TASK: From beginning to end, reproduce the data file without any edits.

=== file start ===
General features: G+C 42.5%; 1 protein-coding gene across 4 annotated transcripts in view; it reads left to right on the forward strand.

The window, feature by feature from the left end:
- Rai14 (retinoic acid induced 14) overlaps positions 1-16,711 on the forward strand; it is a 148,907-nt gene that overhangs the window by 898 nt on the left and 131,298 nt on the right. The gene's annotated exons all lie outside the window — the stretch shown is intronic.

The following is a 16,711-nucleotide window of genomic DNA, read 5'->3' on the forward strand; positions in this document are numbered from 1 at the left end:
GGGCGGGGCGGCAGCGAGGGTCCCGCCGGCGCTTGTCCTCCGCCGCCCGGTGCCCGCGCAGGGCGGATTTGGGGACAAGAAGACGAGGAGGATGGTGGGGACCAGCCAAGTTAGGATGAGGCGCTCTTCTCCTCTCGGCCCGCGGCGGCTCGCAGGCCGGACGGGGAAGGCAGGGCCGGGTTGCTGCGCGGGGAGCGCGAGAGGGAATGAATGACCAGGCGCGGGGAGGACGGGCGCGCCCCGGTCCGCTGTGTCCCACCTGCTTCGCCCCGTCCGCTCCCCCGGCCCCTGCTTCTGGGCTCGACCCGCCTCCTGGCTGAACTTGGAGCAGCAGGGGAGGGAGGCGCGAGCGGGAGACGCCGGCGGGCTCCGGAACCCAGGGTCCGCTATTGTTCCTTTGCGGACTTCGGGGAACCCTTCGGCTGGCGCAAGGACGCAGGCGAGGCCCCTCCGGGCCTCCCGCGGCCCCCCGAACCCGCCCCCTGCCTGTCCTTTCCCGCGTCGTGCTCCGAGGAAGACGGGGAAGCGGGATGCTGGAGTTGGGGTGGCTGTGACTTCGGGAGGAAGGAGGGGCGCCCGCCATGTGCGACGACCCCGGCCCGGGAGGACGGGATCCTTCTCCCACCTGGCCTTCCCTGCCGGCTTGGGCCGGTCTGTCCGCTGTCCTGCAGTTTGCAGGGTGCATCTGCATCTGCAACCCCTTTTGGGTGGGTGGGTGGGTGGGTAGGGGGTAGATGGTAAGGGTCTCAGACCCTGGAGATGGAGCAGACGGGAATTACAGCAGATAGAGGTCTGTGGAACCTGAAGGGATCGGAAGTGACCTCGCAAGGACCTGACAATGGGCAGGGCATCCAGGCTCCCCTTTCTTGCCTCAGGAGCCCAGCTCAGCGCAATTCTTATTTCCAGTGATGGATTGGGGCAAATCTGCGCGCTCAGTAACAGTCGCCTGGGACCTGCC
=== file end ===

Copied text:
General features: G+C 42.5%; 1 protein-coding gene across 4 annotated transcripts in view; it reads left to right on the forward strand.

The window, feature by feature from the left end:
- Rai14 (retinoic acid induced 14) overlaps positions 1-16,711 on the forward strand; it is a 148,907-nt gene that overhangs the window by 898 nt on the left and 131,298 nt on the right. The gene's annotated exons all lie outside the window — the stretch shown is intronic.

The following is a 16,711-nucleotide window of genomic DNA, read 5'->3' on the forward strand; positions in this document are numbered from 1 at the left end:
GGGCGGGGCGGCAGCGAGGGTCCCGCCGGCGCTTGTCCTCCGCCGCCCGGTGCCCGCGCAGGGCGGATTTGGGGACAAGAAGACGAGGAGGATGGTGGGGACCAGCCAAGTTAGGATGAGGCGCTCTTCTCCTCTCGGCCCGCGGCGGCTCGCAGGCCGGACGGGGAAGGCAGGGCCGGGTTGCTGCGCGGGGAGCGCGAGAGGGAATGAATGACCAGGCGCGGGGAGGACGGGCGCGCCCCGGTCCGCTGTGTCCCACCTGCTTCGCCCCGTCCGCTCCCCCGGCCCCTGCTTCTGGGCTCGACCCGCCTCCTGGCTGAACTTGGAGCAGCAGGGGAGGGAGGCGCGAGCGGGAGACGCCGGCGGGCTCCGGAACCCAGGGTCCGCTATTGTTCCTTTGCGGACTTCGGGGAACCCTTCGGCTGGCGCAAGGACGCAGGCGAGGCCCCTCCGGGCCTCCCGCGGCCCCCCGAACCCGCCCCCTGCCTGTCCTTTCCCGCGTCGTGCTCCGAGGAAGACGGGGAAGCGGGATGCTGGAGTTGGGGTGGCTGTGACTTCGGGAGGAAGGAGGGGCGCCCGCCATGTGCGACGACCCCGGCCCGGGAGGACGGGATCCTTCTCCCACCTGGCCTTCCCTGCCGGCTTGGGCCGGTCTGTCCGCTGTCCTGCAGTTTGCAGGGTGCATCTGCATCTGCAACCCCTTTTGGGTGGGTGGGTGGGTGGGTAGGGGGTAGATGGTAAGGGTCTCAGACCCTGGAGATGGAGCAGACGGGAATTACAGCAGATAGAGGTCTGTGGAACCTGAAGGGATCGGAAGTGACCTCGCAAGGACCTGACAATGGGCAGGGCATCCAGGCTCCCCTTTCTTGCCTCAGGAGCCCAGCTCAGCGCAATTCTTATTTCCAGTGATGGATTGGGGCAAATCTGCGCGCTCAGTAACAGTCGCCTGGGACCTGCC